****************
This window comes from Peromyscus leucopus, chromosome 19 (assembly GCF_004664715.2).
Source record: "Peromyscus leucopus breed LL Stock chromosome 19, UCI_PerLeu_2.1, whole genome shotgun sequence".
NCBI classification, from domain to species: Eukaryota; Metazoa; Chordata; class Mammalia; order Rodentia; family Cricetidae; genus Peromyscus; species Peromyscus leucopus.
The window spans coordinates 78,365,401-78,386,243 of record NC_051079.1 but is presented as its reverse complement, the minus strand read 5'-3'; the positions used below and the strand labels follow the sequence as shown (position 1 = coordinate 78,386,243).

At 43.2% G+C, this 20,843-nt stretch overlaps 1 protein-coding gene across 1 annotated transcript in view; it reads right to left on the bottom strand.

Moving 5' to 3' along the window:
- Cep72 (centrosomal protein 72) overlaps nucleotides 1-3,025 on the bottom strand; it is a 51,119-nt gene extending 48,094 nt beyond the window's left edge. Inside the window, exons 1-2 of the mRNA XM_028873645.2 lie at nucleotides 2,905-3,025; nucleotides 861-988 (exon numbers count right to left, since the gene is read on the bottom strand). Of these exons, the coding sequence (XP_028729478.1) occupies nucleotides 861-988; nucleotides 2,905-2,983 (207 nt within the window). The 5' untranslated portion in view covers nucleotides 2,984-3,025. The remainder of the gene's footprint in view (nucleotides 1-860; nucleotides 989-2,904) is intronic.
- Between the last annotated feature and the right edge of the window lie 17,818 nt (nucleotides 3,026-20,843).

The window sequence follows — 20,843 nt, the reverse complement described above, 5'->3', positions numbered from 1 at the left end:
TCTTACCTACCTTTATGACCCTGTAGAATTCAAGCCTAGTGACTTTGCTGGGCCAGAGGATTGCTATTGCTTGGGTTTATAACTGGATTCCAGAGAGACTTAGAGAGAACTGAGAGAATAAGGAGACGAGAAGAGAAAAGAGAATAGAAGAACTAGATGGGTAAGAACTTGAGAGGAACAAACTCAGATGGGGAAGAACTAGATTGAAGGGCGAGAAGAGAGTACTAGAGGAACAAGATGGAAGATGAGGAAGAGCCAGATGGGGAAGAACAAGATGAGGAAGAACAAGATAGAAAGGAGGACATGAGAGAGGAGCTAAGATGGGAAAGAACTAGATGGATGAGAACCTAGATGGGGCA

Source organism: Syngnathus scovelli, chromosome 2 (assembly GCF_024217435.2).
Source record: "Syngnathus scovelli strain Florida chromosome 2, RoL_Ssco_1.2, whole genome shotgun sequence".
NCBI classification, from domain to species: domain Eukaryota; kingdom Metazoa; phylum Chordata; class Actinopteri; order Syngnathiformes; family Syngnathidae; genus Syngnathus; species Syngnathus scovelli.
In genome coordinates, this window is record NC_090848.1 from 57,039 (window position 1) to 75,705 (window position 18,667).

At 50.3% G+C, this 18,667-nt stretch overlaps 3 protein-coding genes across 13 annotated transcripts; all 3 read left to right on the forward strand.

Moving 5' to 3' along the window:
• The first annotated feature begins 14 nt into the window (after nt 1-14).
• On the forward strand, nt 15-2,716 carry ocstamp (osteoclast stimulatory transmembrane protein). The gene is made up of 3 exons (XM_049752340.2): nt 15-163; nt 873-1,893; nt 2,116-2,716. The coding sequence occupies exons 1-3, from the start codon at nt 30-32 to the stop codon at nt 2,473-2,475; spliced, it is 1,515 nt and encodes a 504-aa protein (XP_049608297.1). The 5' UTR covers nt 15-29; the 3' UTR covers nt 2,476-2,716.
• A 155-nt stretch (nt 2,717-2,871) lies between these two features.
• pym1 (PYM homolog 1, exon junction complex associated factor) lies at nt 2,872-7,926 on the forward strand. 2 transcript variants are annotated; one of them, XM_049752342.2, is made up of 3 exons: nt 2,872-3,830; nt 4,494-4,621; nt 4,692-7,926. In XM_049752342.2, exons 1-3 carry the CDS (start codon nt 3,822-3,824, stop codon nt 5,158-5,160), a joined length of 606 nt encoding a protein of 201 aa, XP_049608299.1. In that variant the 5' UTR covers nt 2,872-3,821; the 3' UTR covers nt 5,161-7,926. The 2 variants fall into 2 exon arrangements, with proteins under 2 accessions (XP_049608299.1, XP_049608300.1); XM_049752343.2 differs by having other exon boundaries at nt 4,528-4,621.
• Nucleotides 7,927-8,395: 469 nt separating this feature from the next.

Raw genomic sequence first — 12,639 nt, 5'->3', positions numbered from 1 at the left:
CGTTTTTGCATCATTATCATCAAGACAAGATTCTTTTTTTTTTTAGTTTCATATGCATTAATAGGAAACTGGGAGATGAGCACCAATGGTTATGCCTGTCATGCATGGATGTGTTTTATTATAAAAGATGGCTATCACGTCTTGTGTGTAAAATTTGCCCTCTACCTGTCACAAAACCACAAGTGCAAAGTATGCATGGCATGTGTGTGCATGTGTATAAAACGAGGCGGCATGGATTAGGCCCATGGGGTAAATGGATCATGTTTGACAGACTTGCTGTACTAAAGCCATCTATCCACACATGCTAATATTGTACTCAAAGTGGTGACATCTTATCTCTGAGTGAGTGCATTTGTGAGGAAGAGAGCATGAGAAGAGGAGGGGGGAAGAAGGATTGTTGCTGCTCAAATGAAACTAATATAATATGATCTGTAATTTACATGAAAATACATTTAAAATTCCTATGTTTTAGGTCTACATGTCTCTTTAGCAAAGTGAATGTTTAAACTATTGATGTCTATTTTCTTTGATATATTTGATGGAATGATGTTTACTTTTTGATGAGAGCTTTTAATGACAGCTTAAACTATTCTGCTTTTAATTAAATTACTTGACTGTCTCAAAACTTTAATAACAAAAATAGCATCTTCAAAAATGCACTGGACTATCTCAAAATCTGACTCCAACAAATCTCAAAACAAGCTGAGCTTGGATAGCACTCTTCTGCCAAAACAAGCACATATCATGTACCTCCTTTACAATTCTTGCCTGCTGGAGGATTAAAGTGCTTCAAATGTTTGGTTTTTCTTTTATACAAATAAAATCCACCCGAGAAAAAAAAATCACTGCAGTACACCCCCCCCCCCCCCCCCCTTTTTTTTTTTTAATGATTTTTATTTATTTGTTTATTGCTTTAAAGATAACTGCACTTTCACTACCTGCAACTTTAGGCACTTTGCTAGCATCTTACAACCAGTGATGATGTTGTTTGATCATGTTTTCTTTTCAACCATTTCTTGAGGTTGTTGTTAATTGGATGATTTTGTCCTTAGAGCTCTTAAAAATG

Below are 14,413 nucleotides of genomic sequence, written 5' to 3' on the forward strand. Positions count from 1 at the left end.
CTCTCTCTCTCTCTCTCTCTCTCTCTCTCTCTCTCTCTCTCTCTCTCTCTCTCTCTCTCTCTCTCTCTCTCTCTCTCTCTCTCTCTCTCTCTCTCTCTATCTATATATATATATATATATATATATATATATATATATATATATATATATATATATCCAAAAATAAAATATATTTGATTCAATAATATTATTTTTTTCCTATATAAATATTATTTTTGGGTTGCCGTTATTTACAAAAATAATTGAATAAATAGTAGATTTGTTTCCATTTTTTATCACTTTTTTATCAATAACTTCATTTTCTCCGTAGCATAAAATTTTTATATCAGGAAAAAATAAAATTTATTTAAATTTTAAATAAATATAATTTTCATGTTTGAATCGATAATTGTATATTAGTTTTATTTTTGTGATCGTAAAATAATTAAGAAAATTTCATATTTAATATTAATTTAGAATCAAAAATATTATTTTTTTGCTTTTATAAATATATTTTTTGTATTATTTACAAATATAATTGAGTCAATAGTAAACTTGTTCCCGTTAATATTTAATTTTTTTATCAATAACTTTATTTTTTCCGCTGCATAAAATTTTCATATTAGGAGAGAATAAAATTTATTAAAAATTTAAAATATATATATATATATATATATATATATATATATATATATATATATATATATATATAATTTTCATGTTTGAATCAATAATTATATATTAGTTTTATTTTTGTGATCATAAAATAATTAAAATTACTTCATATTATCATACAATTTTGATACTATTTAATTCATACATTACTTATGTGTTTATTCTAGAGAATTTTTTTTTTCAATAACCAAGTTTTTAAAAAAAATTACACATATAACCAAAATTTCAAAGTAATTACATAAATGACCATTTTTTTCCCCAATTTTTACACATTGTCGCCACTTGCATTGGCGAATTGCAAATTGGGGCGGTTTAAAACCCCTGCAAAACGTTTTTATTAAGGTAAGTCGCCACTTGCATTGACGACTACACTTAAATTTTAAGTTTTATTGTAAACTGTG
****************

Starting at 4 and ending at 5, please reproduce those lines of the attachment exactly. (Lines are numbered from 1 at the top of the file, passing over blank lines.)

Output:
The window spans coordinates 78,365,401-78,386,243 of record NC_051079.1 but is presented as its reverse complement, the minus strand read 5'-3'; the positions used below and the strand labels follow the sequence as shown (position 1 = coordinate 78,386,243).

At 43.2% G+C, this 20,843-nt stretch overlaps 1 protein-coding gene across 1 annotated transcript in view; it reads right to left on the bottom strand.